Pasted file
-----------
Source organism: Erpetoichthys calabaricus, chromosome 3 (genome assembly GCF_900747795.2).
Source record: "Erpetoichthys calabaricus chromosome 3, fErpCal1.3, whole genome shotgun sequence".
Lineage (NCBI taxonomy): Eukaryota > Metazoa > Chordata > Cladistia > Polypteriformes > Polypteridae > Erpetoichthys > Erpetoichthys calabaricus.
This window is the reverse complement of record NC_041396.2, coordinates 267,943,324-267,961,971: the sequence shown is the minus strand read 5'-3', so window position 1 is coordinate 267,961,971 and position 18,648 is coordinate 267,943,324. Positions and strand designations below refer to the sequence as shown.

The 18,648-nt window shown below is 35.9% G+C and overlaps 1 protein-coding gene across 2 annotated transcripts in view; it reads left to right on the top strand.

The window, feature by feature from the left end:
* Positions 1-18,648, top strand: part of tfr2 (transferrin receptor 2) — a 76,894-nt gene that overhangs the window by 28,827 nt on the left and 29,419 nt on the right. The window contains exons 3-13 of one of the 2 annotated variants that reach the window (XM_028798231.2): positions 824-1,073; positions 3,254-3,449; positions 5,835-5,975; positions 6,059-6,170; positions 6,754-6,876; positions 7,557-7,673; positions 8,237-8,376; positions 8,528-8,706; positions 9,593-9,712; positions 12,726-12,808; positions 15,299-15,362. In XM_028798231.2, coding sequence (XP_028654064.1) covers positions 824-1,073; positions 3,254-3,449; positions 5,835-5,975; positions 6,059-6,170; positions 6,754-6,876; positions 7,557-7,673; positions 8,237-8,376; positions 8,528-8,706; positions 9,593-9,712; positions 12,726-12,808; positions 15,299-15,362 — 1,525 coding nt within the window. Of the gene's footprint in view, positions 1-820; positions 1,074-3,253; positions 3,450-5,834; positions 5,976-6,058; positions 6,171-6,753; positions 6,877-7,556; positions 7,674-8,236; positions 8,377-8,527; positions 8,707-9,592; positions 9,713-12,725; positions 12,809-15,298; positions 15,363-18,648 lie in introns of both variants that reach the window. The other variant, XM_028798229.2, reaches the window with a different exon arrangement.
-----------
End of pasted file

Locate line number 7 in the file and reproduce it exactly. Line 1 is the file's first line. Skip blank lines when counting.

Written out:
* Positions 1-18,648, top strand: part of tfr2 (transferrin receptor 2) — a 76,894-nt gene that overhangs the window by 28,827 nt on the left and 29,419 nt on the right. The window contains exons 3-13 of one of the 2 annotated variants that reach the window (XM_028798231.2): positions 824-1,073; positions 3,254-3,449; positions 5,835-5,975; positions 6,059-6,170; positions 6,754-6,876; positions 7,557-7,673; positions 8,237-8,376; positions 8,528-8,706; positions 9,593-9,712; positions 12,726-12,808; positions 15,299-15,362. In XM_028798231.2, coding sequence (XP_028654064.1) covers positions 824-1,073; positions 3,254-3,449; positions 5,835-5,975; positions 6,059-6,170; positions 6,754-6,876; positions 7,557-7,673; positions 8,237-8,376; positions 8,528-8,706; positions 9,593-9,712; positions 12,726-12,808; positions 15,299-15,362 — 1,525 coding nt within the window. Of the gene's footprint in view, positions 1-820; positions 1,074-3,253; positions 3,450-5,834; positions 5,976-6,058; positions 6,171-6,753; positions 6,877-7,556; positions 7,674-8,236; positions 8,377-8,527; positions 8,707-9,592; positions 9,713-12,725; positions 12,809-15,298; positions 15,363-18,648 lie in introns of both variants that reach the window. The other variant, XM_028798229.2, reaches the window with a different exon arrangement.